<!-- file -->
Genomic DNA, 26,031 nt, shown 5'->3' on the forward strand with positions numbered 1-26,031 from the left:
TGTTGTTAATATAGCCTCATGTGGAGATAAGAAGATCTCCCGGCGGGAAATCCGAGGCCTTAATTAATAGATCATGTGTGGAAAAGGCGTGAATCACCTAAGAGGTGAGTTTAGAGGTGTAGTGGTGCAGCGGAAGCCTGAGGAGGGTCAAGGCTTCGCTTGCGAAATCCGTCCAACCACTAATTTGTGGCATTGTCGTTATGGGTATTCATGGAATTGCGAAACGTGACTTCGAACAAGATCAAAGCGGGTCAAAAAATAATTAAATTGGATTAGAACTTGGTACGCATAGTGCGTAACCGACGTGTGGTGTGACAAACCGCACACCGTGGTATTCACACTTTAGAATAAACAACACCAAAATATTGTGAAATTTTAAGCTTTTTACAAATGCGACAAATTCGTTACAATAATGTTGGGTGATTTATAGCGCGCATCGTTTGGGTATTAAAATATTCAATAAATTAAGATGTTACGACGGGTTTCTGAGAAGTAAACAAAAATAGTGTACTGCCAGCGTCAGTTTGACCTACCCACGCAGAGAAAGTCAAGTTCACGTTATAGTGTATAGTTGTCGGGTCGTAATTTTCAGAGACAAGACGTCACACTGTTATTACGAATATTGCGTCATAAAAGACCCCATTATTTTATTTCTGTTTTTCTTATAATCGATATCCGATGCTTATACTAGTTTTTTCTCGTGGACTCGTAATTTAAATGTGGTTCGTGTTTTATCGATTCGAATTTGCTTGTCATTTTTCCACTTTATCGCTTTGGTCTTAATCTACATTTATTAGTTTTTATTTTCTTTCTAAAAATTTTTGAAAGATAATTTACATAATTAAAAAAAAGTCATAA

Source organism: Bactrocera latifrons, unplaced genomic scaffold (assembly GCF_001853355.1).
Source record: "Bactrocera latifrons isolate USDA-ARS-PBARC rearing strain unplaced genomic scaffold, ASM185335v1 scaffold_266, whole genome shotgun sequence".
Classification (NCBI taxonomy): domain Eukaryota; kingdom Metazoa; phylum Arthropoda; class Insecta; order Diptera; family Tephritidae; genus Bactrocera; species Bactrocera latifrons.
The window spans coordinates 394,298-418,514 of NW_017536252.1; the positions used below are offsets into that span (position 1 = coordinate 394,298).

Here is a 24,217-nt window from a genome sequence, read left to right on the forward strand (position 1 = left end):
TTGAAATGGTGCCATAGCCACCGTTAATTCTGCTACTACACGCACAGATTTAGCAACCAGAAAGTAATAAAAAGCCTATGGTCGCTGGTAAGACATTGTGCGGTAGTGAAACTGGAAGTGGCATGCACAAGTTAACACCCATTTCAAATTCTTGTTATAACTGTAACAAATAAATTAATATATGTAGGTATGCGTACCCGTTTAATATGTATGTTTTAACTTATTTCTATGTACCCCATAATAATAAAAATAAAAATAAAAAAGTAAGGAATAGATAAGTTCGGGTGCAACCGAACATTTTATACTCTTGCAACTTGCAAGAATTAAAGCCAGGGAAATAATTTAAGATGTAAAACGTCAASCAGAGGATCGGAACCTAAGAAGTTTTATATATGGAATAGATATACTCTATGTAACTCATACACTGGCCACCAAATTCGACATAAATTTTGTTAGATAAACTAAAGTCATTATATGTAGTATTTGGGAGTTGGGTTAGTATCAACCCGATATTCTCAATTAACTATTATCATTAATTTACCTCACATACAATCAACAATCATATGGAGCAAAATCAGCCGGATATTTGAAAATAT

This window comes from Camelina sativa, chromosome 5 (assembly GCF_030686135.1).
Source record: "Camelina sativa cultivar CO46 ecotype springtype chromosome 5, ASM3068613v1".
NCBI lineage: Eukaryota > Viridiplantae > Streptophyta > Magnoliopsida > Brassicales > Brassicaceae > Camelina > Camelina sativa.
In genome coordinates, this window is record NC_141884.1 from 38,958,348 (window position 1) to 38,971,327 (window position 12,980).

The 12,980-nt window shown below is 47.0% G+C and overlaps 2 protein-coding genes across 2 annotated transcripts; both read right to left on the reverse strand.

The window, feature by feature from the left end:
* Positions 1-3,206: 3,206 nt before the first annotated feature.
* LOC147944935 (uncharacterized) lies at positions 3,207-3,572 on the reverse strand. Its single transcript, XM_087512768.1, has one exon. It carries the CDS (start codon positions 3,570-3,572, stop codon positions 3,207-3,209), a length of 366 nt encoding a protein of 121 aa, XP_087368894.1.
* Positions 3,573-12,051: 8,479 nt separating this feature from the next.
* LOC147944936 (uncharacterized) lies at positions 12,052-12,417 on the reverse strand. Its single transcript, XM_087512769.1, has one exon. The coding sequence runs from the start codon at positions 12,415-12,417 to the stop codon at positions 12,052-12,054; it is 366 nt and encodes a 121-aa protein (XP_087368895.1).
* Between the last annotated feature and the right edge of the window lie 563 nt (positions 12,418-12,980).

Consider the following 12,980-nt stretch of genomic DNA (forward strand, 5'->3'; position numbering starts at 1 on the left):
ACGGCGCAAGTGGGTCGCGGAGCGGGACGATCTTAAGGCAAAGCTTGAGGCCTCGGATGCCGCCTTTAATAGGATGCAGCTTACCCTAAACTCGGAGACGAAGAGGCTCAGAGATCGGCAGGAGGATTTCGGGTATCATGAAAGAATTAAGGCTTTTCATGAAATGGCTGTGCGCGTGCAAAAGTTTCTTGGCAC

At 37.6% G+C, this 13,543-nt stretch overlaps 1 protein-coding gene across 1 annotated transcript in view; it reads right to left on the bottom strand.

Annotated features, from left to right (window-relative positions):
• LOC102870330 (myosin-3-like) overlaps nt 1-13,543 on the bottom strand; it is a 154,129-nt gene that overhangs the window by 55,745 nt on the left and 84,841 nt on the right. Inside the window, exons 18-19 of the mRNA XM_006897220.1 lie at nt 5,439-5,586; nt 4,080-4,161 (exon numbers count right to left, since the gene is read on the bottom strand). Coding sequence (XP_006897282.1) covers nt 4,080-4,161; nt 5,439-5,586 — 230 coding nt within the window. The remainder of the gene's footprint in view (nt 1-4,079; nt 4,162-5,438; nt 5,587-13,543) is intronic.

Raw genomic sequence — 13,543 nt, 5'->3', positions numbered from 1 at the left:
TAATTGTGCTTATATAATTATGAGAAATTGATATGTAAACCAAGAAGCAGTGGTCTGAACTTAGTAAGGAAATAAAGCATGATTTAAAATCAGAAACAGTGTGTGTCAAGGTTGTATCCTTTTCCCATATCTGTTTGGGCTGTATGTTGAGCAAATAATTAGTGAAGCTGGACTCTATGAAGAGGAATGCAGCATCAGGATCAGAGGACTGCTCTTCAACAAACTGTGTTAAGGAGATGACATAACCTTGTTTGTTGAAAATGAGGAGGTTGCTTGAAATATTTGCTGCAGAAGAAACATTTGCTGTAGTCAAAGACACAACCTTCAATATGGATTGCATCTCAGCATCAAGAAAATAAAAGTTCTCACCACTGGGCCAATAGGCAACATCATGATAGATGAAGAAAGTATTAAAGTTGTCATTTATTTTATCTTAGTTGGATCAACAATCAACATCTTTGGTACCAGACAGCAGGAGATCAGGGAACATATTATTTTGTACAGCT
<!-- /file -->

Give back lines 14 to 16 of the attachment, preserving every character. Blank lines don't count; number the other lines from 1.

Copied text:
The window, feature by feature from the left end:
* Positions 1-3,206: 3,206 nt before the first annotated feature.
* LOC147944935 (uncharacterized) lies at positions 3,207-3,572 on the reverse strand. Its single transcript, XM_087512768.1, has one exon. It carries the CDS (start codon positions 3,570-3,572, stop codon positions 3,207-3,209), a length of 366 nt encoding a protein of 121 aa, XP_087368894.1.